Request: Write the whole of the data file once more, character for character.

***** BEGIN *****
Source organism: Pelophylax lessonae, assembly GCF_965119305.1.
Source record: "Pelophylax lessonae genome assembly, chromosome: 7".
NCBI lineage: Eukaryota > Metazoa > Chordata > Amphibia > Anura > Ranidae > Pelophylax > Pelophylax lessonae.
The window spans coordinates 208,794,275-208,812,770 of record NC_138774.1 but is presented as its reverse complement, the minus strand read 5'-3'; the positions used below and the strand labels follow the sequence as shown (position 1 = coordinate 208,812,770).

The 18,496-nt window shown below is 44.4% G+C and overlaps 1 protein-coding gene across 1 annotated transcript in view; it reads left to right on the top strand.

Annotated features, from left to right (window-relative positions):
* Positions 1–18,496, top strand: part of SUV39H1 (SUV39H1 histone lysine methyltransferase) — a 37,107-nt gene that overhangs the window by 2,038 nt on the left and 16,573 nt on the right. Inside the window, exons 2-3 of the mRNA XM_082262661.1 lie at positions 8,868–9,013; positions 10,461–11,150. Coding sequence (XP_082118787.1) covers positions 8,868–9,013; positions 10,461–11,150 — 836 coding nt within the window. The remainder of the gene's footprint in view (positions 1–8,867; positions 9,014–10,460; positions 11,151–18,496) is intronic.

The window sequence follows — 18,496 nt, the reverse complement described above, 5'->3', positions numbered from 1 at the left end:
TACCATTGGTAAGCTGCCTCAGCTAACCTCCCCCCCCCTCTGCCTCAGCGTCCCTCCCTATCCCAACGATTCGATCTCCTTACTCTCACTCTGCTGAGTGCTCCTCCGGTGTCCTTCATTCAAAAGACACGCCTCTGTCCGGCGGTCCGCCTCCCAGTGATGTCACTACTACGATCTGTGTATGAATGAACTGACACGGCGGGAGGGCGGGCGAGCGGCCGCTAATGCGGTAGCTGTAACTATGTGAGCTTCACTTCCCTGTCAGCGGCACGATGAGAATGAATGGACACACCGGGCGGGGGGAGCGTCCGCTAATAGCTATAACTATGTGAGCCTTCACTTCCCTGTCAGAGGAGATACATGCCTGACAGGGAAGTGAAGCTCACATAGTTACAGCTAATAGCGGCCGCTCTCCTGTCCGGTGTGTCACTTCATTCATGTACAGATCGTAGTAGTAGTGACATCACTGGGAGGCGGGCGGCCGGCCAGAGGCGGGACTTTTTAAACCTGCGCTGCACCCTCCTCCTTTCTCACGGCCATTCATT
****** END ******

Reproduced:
Source organism: Pelophylax lessonae, assembly GCF_965119305.1.
Source record: "Pelophylax lessonae genome assembly, chromosome: 7".
NCBI lineage: Eukaryota > Metazoa > Chordata > Amphibia > Anura > Ranidae > Pelophylax > Pelophylax lessonae.
The window spans coordinates 208,794,275-208,812,770 of record NC_138774.1 but is presented as its reverse complement, the minus strand read 5'-3'; the positions used below and the strand labels follow the sequence as shown (position 1 = coordinate 208,812,770).

The 18,496-nt window shown below is 44.4% G+C and overlaps 1 protein-coding gene across 1 annotated transcript in view; it reads left to right on the top strand.

Annotated features, from left to right (window-relative positions):
* Positions 1–18,496, top strand: part of SUV39H1 (SUV39H1 histone lysine methyltransferase) — a 37,107-nt gene that overhangs the window by 2,038 nt on the left and 16,573 nt on the right. Inside the window, exons 2-3 of the mRNA XM_082262661.1 lie at positions 8,868–9,013; positions 10,461–11,150. Coding sequence (XP_082118787.1) covers positions 8,868–9,013; positions 10,461–11,150 — 836 coding nt within the window. The remainder of the gene's footprint in view (positions 1–8,867; positions 9,014–10,460; positions 11,151–18,496) is intronic.

The window sequence follows — 18,496 nt, the reverse complement described above, 5'->3', positions numbered from 1 at the left end:
TACCATTGGTAAGCTGCCTCAGCTAACCTCCCCCCCCCTCTGCCTCAGCGTCCCTCCCTATCCCAACGATTCGATCTCCTTACTCTCACTCTGCTGAGTGCTCCTCCGGTGTCCTTCATTCAAAAGACACGCCTCTGTCCGGCGGTCCGCCTCCCAGTGATGTCACTACTACGATCTGTGTATGAATGAACTGACACGGCGGGAGGGCGGGCGAGCGGCCGCTAATGCGGTAGCTGTAACTATGTGAGCTTCACTTCCCTGTCAGCGGCACGATGAGAATGAATGGACACACCGGGCGGGGGGAGCGTCCGCTAATAGCTATAACTATGTGAGCCTTCACTTCCCTGTCAGAGGAGATACATGCCTGACAGGGAAGTGAAGCTCACATAGTTACAGCTAATAGCGGCCGCTCTCCTGTCCGGTGTGTCACTTCATTCATGTACAGATCGTAGTAGTAGTGACATCACTGGGAGGCGGGCGGCCGGCCAGAGGCGGGACTTTTTAAACCTGCGCTGCACCCTCCTCCTTTCTCACGGCCATTCATT